Inflammation in rat pregnancy inhibits spiral artery remodeling leading to fetal growth restriction and features of preeclampsia

Tiziana Cotechini, Maria Komisarenko, Arissa Sperou, Shannyn Macdonald-Goodfellow, Michael a. Adams, Charles H. Graham
The Journal of Experimental Medicine2014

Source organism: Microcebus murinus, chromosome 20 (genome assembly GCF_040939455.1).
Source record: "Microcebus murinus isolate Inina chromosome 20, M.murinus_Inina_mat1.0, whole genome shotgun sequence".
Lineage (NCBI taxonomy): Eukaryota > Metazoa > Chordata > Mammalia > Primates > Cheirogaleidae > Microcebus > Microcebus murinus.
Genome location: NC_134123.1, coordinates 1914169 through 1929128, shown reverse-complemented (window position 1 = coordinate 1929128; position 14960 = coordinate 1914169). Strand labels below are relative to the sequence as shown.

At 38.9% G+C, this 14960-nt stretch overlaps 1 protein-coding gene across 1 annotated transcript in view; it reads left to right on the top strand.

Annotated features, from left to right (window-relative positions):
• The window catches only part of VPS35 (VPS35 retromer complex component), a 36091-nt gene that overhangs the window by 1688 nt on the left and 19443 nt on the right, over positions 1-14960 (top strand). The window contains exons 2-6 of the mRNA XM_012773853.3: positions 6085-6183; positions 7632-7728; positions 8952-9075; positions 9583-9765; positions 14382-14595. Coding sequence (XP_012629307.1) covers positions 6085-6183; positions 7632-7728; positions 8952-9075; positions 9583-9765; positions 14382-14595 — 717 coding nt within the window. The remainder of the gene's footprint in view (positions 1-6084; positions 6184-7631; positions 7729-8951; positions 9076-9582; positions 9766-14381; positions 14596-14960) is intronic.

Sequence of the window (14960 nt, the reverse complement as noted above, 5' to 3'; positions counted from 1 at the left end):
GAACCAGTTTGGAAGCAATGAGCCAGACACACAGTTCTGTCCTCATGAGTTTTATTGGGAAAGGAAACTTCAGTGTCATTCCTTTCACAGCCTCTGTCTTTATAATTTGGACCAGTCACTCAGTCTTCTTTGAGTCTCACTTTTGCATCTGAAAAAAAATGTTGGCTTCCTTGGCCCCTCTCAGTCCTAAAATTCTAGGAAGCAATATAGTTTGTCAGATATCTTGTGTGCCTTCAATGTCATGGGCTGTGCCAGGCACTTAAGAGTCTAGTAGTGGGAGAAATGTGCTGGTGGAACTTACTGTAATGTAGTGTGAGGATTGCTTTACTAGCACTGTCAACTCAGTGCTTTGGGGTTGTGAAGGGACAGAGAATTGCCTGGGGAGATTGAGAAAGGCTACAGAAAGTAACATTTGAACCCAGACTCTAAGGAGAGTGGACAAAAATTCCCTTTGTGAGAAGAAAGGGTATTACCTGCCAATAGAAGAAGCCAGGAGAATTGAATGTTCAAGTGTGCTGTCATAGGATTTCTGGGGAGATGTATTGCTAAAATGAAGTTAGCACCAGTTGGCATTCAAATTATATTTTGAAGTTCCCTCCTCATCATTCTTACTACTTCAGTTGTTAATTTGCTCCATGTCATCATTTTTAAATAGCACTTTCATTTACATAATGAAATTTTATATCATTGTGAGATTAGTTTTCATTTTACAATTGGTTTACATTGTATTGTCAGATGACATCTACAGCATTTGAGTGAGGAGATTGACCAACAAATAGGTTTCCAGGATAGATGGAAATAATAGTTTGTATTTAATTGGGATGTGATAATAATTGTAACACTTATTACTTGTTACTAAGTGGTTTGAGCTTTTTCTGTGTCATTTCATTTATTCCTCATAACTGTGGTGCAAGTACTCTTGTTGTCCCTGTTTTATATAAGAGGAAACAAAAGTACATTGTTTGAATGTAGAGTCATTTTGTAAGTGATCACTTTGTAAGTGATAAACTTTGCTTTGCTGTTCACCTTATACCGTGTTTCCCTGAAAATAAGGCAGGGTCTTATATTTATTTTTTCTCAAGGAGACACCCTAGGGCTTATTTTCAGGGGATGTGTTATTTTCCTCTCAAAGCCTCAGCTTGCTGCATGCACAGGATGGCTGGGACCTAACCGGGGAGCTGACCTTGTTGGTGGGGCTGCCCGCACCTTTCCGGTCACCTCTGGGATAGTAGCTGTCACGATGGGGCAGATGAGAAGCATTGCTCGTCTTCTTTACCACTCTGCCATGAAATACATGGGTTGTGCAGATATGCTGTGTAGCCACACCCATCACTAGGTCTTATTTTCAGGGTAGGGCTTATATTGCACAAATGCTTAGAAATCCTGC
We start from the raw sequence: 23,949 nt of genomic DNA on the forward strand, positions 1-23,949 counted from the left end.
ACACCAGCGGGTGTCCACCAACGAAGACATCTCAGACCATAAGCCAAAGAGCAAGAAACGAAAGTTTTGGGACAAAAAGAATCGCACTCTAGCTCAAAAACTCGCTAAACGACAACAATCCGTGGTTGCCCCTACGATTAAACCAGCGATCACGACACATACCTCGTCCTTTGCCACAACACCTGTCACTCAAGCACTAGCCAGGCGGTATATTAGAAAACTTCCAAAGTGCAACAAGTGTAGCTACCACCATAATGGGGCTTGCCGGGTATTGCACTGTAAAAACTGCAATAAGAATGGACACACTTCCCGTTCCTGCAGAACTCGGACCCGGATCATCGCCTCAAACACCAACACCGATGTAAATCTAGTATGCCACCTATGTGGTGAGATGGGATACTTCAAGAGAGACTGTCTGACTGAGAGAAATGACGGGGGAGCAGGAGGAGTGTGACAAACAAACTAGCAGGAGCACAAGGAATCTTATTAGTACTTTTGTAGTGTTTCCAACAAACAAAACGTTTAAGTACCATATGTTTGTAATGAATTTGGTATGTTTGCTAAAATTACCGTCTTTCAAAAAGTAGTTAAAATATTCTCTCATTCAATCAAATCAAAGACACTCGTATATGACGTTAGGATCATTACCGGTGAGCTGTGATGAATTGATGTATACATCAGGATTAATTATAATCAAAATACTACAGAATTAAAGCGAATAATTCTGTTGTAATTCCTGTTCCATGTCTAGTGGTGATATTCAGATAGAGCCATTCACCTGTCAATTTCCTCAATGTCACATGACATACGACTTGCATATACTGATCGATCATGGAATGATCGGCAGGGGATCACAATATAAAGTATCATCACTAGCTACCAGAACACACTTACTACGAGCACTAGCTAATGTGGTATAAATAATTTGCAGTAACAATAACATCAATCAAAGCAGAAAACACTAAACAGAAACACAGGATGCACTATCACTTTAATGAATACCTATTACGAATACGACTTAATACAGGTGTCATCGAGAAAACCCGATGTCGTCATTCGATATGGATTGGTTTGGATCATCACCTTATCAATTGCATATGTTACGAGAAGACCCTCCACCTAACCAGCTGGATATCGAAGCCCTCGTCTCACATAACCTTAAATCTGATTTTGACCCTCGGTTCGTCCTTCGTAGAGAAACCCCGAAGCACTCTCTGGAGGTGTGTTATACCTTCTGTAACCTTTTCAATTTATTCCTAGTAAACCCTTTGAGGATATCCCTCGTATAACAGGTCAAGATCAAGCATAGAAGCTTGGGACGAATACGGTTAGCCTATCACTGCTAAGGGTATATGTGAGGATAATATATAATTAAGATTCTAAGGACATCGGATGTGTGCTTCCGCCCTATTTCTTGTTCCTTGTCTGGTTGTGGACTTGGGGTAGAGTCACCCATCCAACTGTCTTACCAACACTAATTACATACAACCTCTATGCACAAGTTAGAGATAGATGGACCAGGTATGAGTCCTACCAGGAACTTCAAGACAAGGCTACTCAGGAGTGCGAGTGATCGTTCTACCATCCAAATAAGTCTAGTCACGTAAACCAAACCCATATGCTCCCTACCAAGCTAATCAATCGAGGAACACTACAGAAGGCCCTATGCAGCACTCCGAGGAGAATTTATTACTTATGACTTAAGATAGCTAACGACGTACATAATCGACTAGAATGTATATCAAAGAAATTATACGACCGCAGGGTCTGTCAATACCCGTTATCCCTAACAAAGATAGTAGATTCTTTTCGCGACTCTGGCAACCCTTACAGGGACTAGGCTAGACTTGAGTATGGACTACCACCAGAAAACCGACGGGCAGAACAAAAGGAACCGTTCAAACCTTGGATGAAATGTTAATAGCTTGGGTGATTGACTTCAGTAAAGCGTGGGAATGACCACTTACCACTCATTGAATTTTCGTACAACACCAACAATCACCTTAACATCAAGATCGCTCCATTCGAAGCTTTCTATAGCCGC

Fetal growth restriction (FGR) and preeclampsia (PE) are often associated with abnormal maternal inflammation, deficient spiral artery (SA) remodeling, and altered uteroplacental perfusion. Here, we provide evidence of a novel mechanistic link between abnormal mater- nal inflammation and the development of FGR with features of PE. Using a model in which pregnant rats are administered low-dose lipopolysaccharide (LPS) on gestational days 13.5– 16.5, we show that abnormal inflammation resulted in FGR mediated by tumor necrosis factor-? (TNF). Inflammation was also associated with deficient trophoblast invasion and SA remodeling, as well as with altered uteroplacental hemodynamics and placental nitrosa- tive stress. Moreover, inflammation increased maternal mean arterial pressure (MAP) and was associated with renal structural alterations and proteinuria characteristic of PE. Finally, transdermal administration of the nitric oxide (NO) mimetic glyceryl trinitrate prevented altered uteroplacental perfusion, LPS-induced inflammation, placental nitrosa- tive stress, renal structural and functional alterations, increase in MAP, and FGR. These findings demonstrate that maternal inflammation can lead to severe pregnancy complica- tions via a mechanism that involves increased maternal levels of TNF. Our study provides a rationale for the use of antiinflammatory agents or NO-mimetics in the treatment and/or prevention of inflammation-associated pregnancy complications.

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